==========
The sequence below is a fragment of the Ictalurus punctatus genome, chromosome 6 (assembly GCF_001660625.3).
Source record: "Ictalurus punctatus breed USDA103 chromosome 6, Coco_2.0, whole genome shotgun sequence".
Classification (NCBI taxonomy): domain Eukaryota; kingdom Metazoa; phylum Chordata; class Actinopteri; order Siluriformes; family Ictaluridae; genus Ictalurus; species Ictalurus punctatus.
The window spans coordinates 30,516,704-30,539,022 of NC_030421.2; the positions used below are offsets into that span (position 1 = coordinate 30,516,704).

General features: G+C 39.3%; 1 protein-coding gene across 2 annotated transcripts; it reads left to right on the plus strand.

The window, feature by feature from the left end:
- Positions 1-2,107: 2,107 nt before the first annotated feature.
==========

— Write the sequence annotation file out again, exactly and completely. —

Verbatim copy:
The sequence below is a fragment of the Ictalurus punctatus genome, chromosome 6 (assembly GCF_001660625.3).
Source record: "Ictalurus punctatus breed USDA103 chromosome 6, Coco_2.0, whole genome shotgun sequence".
Classification (NCBI taxonomy): domain Eukaryota; kingdom Metazoa; phylum Chordata; class Actinopteri; order Siluriformes; family Ictaluridae; genus Ictalurus; species Ictalurus punctatus.
The window spans coordinates 30,516,704-30,539,022 of NC_030421.2; the positions used below are offsets into that span (position 1 = coordinate 30,516,704).

General features: G+C 39.3%; 1 protein-coding gene across 2 annotated transcripts; it reads left to right on the plus strand.

The window, feature by feature from the left end:
- Positions 1-2,107: 2,107 nt before the first annotated feature.